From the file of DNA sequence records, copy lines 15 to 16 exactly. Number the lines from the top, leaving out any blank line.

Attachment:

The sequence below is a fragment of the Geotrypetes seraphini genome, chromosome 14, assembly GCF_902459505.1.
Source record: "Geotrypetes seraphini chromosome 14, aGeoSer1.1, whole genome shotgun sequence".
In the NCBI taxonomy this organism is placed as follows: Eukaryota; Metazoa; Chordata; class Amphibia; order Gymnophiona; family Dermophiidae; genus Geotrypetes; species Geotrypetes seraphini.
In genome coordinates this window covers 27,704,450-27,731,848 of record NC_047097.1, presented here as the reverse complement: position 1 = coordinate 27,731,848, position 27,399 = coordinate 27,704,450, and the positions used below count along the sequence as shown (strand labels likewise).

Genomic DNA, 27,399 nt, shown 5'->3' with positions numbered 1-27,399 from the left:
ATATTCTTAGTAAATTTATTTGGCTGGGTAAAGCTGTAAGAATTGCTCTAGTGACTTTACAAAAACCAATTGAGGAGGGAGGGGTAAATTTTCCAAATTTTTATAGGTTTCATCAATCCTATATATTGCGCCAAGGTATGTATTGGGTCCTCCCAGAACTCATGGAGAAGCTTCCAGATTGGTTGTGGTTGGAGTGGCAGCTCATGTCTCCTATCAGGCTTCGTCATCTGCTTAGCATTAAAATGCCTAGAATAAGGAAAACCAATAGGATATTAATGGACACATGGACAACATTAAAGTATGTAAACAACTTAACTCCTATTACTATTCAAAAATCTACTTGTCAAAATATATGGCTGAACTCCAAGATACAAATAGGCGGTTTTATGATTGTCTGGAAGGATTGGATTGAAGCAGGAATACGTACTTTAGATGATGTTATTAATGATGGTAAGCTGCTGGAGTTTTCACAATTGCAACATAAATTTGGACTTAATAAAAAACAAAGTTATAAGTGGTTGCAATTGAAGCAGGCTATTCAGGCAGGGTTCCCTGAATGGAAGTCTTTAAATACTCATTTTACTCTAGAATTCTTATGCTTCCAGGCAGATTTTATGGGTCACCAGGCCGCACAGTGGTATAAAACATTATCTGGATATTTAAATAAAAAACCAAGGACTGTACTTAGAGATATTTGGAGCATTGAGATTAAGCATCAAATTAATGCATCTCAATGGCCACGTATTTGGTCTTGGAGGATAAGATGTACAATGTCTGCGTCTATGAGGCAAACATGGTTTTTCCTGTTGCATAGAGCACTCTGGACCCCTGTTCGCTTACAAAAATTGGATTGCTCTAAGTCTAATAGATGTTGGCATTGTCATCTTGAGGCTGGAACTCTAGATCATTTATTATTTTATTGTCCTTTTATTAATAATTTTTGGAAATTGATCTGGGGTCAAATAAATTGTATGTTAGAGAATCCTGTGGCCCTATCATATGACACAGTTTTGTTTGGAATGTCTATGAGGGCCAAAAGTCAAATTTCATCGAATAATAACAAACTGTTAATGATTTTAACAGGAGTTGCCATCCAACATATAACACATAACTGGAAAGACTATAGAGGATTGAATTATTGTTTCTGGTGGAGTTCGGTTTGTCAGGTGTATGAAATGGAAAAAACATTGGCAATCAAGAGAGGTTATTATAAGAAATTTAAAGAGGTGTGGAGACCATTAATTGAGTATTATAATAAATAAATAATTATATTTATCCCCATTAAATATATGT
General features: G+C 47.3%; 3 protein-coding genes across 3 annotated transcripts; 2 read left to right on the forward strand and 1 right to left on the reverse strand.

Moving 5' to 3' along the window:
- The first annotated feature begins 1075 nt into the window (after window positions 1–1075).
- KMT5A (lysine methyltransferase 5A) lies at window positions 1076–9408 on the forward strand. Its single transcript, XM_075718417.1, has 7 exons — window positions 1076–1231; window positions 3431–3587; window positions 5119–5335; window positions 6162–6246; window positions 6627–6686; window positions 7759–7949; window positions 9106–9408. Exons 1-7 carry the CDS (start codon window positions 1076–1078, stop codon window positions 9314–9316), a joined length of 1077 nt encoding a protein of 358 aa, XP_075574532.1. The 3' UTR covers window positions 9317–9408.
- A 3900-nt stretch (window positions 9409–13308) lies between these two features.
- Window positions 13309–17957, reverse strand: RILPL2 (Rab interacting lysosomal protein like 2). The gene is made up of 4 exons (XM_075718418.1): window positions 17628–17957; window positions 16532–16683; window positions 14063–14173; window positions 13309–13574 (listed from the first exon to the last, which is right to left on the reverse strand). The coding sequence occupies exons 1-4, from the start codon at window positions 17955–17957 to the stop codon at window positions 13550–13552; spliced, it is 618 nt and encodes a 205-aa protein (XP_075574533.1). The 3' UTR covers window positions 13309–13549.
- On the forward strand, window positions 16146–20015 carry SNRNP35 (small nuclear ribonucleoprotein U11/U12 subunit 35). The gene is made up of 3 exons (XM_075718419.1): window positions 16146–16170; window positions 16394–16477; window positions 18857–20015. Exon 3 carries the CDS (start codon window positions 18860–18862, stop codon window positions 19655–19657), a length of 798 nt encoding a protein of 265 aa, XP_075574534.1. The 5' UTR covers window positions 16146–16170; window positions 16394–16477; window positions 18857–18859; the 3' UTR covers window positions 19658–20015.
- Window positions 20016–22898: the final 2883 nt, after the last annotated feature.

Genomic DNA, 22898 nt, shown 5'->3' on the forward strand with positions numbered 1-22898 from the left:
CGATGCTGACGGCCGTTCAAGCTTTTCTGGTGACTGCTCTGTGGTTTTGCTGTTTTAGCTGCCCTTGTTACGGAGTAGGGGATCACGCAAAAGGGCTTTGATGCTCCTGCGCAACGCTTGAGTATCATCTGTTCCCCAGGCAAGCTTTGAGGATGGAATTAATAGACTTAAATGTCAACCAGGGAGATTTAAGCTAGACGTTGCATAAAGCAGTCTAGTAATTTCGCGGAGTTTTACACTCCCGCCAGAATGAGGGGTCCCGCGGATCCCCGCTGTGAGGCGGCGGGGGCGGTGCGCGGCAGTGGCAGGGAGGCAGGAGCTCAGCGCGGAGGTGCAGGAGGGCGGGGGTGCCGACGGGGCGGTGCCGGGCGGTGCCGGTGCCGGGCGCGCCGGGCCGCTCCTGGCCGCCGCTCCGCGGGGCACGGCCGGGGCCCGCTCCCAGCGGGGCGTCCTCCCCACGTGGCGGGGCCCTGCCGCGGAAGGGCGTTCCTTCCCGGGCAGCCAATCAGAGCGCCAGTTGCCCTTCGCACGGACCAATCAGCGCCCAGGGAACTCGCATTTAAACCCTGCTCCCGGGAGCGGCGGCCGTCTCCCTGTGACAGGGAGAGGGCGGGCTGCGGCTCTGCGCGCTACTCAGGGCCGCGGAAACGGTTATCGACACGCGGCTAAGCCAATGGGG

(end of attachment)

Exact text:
Genomic DNA, 22898 nt, shown 5'->3' on the forward strand with positions numbered 1-22898 from the left:
CGATGCTGACGGCCGTTCAAGCTTTTCTGGTGACTGCTCTGTGGTTTTGCTGTTTTAGCTGCCCTTGTTACGGAGTAGGGGATCACGCAAAAGGGCTTTGATGCTCCTGCGCAACGCTTGAGTATCATCTGTTCCCCAGGCAAGCTTTGAGGATGGAATTAATAGACTTAAATGTCAACCAGGGAGATTTAAGCTAGACGTTGCATAAAGCAGTCTAGTAATTTCGCGGAGTTTTACACTCCCGCCAGAATGAGGGGTCCCGCGGATCCCCGCTGTGAGGCGGCGGGGGCGGTGCGCGGCAGTGGCAGGGAGGCAGGAGCTCAGCGCGGAGGTGCAGGAGGGCGGGGGTGCCGACGGGGCGGTGCCGGGCGGTGCCGGTGCCGGGCGCGCCGGGCCGCTCCTGGCCGCCGCTCCGCGGGGCACGGCCGGGGCCCGCTCCCAGCGGGGCGTCCTCCCCACGTGGCGGGGCCCTGCCGCGGAAGGGCGTTCCTTCCCGGGCAGCCAATCAGAGCGCCAGTTGCCCTTCGCACGGACCAATCAGCGCCCAGGGAACTCGCATTTAAACCCTGCTCCCGGGAGCGGCGGCCGTCTCCCTGTGACAGGGAGAGGGCGGGCTGCGGCTCTGCGCGCTACTCAGGGCCGCGGAAACGGTTATCGACACGCGGCTAAGCCAATGGGG